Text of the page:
Currently, my young Padawan is getting to know Dandelion. We’ve traipsed around our quiet little seaside community in search of it. She has learnt to identify and know the difference between lookalike species, she has harvested leaves and flowers, and dug roots, dried the leaves and sprinkled them in our dinner, picked the flowers to infuse in oil, pressed the plant and recorded interesting information about its virtues in her journal. Yet as I watch her colouring a picture of the Dandelion, I can’t help but wonder – has she heard the Dandelion’s song? You see, she knows the technical sort of details of the plant, but does she know its essence? It should come naturally right? I mean, after all, she has grown up knowing which herbs are what and what I have used them for, surely it would sort of rub off somehow, or maybe she’s inherited my passion.
But then, as is my wont, I pondered some more.
What do you do when the land climbs into your bones,
its green tendrils unfurl through your veins,
and it sings its blooms into your heart?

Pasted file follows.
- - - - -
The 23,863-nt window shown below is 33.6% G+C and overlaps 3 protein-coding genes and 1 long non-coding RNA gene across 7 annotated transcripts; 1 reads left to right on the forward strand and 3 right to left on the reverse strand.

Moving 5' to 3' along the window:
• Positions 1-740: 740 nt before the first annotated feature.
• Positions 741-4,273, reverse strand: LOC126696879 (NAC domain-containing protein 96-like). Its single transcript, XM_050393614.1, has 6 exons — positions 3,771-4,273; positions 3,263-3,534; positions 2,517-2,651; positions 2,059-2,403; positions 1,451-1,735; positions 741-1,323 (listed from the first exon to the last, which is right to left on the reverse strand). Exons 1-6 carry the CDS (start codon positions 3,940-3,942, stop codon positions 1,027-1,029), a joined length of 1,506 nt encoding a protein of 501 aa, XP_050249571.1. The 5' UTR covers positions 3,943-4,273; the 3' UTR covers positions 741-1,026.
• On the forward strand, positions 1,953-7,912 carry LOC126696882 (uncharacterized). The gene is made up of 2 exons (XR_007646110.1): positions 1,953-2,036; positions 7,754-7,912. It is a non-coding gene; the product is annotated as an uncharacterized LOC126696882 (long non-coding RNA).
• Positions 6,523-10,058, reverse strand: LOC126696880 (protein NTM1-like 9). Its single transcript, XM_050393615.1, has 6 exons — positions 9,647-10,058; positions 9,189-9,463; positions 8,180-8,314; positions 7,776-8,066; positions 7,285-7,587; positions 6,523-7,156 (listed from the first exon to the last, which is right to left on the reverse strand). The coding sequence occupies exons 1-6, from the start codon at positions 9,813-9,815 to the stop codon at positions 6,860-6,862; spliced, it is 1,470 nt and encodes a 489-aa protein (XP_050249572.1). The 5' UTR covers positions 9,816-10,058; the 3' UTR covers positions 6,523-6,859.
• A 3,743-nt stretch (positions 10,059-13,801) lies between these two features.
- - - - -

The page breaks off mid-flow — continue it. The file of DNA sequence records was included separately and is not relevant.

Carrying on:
I was somewhat appalled recently when I discovered that a number of naturopaths using herbs have never seen the herbs they use in their original state (that is, as the whole living plant, or even a photo of it, not liquids in a brown bottle, or dried and crushed into equally non-descript pills), let alone be able to identify them if they happenchanced upon them in the wild. A profound sadness filled me. How could this be?! Actually, I felt quite traumatised by this. There is a deep wound here. A deep disconnect. And perhaps as affected as I was, not surprised because we are products of a reductionist society. But on reflection, it reminded me of a conversation I had not so long ago about the meaning of the seemingly unrelated word –Indigenous. My friend and I were discussing this term in relation to the knowledge of our own Australian Indigenous herbal – or rather Bush Medicine – tradition, and how, it is a largely oral-based tradition that is well protected and not readily shared unless deep respect is earned by the seeker (ie; to people of European descent. Understandably). My friend and I, to the eye anyway, are both of European descent. I have Dutch, Scots/Celt, Scandinavian, & Jewish blood running through my veins, and there has been some speculation that there’s also a drop or two of Indigenous Australian blood in there as well, but whatever the case may be, here I am having been born here, my parents were both born here, as far as I am aware all of my grandparents were born here, and my great-grandparents – well therein is the diversity of where the different blood travelled from. I don’t know the lineage of my friend, but she was born here, she grew up in the bush and spent much of her life feeling strongly connected to it. I felt much the same. So, we began to wonder whether indigenous might also mean something beyond the meaning that we are politically familiar with.